UNCTAD 2011 World Investment Report Encourages
Non-Equity Modes of International Production, Development
Laredo, TX -- The use of non-equity modes (NEM) of international production and development, including contract manufacturing, services outsourcing, contract farming, franchising, licensing, management contracts and contractual relationships, could be pivotal to the future for the world’s developing and transitional economies.
That’s part of the research findings of the World Investment Report 2011, a United Nations Conference on Trade and Development (UNCTAD) initiative presented as a part of a simultaneous worldwide launch at Texas A&M International University (TAMIU).
Dr. Steve Sears, Dean of the hosting A.R. Sanchez, Jr. School of Business, said the launch of the U.S. report was an honor for the University.
“To be hosting the launch of such a prestigious publication, and to have one of our distinguished faculty members chosen for this task, is indeed an honor for us here at TAMIU,” Dr. Sears said.
The Report’s findings were presented by Dr. Tagi Sagafi-nejad, an UNCTAD researcher, TAMIU Radcliffe Killam Distinguished Professor of International Business and director of its Center for the Study of Western Hemispheric Trade.
Sagafi-nejad said cross-border NEM activity worldwide is especially significant and particularly important for developing countries.
“NEM is estimated to have generated over $2 trillion of sales in 2009. Contract manufacturing and services outsourcing accounted for $1.1-1.3 trillion; franchising $330-350 billion; licensing $340-360 billion and management contracts around $100 billion. In most cases, NEMs are growing more rapidly than the industries in which they operate,” Sagafi-nejad observed.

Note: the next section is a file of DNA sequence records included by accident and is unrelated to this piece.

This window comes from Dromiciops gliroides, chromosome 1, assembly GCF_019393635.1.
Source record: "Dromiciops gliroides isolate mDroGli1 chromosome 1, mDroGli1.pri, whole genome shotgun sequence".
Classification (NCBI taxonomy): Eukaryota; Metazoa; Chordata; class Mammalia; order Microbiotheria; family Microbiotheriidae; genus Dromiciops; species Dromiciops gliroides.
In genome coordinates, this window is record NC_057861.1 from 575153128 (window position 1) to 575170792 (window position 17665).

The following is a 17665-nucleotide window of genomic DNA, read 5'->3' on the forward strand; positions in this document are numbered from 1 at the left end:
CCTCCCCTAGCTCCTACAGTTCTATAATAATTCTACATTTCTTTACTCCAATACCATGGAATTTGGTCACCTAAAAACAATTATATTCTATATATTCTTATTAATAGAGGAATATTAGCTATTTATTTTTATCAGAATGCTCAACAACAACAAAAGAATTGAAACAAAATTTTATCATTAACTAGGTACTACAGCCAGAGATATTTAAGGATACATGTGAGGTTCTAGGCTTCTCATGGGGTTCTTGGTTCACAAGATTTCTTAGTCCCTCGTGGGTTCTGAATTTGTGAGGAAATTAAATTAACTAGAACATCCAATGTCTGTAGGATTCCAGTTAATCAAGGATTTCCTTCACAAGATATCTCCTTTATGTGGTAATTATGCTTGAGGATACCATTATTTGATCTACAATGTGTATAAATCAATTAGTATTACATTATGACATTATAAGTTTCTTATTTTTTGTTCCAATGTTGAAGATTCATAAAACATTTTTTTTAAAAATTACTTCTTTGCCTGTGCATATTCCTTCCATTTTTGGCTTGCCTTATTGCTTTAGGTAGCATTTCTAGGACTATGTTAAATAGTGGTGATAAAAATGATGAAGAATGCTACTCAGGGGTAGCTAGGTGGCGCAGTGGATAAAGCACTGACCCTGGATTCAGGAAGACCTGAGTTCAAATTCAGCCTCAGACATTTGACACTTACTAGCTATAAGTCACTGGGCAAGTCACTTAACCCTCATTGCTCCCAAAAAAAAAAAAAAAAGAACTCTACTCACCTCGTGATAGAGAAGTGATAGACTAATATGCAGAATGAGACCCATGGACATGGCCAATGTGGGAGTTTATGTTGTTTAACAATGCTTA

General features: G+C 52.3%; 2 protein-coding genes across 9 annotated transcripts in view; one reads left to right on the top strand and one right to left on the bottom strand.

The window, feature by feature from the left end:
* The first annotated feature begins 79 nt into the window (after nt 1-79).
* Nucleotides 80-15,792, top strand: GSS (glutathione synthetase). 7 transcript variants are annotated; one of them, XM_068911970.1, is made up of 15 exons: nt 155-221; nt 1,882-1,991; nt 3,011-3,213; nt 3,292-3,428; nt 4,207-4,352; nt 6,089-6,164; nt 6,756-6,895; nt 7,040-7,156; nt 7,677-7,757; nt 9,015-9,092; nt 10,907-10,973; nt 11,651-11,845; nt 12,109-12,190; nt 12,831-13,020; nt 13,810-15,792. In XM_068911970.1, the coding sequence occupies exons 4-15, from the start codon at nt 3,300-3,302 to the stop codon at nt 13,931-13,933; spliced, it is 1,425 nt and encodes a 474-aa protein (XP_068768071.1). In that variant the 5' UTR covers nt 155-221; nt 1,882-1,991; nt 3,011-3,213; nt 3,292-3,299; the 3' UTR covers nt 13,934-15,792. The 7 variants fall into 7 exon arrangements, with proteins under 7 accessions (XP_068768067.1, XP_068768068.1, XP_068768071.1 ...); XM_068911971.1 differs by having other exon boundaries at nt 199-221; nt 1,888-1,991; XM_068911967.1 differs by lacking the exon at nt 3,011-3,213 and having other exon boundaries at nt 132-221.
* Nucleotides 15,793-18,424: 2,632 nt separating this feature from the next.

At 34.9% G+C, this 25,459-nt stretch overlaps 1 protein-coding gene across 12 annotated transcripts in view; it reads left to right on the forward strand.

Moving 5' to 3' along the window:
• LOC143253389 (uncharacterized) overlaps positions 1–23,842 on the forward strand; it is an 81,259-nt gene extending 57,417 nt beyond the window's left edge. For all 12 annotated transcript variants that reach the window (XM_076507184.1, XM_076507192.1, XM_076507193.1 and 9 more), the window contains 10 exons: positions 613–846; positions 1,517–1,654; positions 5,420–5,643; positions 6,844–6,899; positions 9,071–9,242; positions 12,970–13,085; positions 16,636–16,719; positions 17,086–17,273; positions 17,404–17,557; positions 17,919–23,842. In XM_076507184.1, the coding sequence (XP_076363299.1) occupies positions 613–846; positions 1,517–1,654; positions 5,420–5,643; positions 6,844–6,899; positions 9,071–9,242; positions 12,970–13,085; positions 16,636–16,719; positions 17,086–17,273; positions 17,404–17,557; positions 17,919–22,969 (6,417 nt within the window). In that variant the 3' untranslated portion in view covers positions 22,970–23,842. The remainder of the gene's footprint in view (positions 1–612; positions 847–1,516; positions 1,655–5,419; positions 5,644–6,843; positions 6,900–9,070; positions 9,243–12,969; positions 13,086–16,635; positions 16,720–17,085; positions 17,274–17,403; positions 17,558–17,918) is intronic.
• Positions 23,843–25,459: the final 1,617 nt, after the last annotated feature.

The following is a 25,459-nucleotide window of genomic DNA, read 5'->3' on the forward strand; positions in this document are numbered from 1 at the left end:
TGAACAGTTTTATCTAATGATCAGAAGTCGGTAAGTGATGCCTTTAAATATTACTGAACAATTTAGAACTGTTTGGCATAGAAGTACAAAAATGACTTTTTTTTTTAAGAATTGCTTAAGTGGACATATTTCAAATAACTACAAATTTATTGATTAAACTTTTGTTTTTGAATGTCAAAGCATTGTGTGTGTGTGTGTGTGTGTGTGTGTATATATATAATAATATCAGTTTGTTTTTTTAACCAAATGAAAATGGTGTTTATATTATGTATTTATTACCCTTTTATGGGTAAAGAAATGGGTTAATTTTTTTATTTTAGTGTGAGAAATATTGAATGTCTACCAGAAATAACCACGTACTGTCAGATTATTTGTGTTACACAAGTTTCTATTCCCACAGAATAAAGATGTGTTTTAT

“While NEMs can yield significant development benefits because of their flexibility with local firms and at this time are estimated to employ 14-16 million workers in developing countries, they are not without their risks for those countries,” he cautioned.
“Employment is often highly cyclical and can be displaced. There are also concerns that NEMs have poor working conditions, circumvent social and environmental standards and because of this, may impact long-term industrial development. The answer to all is to embed NEM policies in overall national development strategies, aligned with trade, investment and technology polices and addressing dependency risks,” he continued.
The World Investment Report has been published annually since 1991 by the Geneva-based UNCTAD in collaboration with hundreds of scholars worldwide. Its annual global launch offers a wealth of information on foreign direct investment (FDI) and Transnational Corporations (TNCs).
The Report also traditionally examines recent trends in FDI flows and policies in an effort to help developing country policymakers and the international development community to navigate challenges and capitalize on opportunities for their developmental gains.
The World Investment Report 2011 indicates that Global FDI has not recovered fully to its pre-crisis level, but seems likely to do so this year. It indicates that this presents a huge opportunity and challenge for policymakers in all countries.